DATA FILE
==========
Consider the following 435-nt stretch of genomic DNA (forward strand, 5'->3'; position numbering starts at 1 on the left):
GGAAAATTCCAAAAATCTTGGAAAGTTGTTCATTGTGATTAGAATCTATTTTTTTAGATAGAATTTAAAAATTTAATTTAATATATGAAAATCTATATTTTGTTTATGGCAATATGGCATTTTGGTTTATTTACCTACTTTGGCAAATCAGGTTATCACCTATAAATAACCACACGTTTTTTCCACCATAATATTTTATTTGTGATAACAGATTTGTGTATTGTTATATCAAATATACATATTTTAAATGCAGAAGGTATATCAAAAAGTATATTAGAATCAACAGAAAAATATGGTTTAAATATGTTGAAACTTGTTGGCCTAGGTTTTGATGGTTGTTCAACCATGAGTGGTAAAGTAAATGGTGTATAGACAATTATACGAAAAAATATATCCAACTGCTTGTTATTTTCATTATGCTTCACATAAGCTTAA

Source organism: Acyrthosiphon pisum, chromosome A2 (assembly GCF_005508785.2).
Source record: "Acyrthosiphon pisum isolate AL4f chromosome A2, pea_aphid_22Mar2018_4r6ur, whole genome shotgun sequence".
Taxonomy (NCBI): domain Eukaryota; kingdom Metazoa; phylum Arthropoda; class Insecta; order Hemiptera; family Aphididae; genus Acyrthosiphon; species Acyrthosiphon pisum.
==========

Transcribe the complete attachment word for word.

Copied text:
Consider the following 435-nt stretch of genomic DNA (forward strand, 5'->3'; position numbering starts at 1 on the left):
GGAAAATTCCAAAAATCTTGGAAAGTTGTTCATTGTGATTAGAATCTATTTTTTTAGATAGAATTTAAAAATTTAATTTAATATATGAAAATCTATATTTTGTTTATGGCAATATGGCATTTTGGTTTATTTACCTACTTTGGCAAATCAGGTTATCACCTATAAATAACCACACGTTTTTTCCACCATAATATTTTATTTGTGATAACAGATTTGTGTATTGTTATATCAAATATACATATTTTAAATGCAGAAGGTATATCAAAAAGTATATTAGAATCAACAGAAAAATATGGTTTAAATATGTTGAAACTTGTTGGCCTAGGTTTTGATGGTTGTTCAACCATGAGTGGTAAAGTAAATGGTGTATAGACAATTATACGAAAAAATATATCCAACTGCTTGTTATTTTCATTATGCTTCACATAAGCTTAA

Source organism: Acyrthosiphon pisum, chromosome A2 (assembly GCF_005508785.2).
Source record: "Acyrthosiphon pisum isolate AL4f chromosome A2, pea_aphid_22Mar2018_4r6ur, whole genome shotgun sequence".
Taxonomy (NCBI): domain Eukaryota; kingdom Metazoa; phylum Arthropoda; class Insecta; order Hemiptera; family Aphididae; genus Acyrthosiphon; species Acyrthosiphon pisum.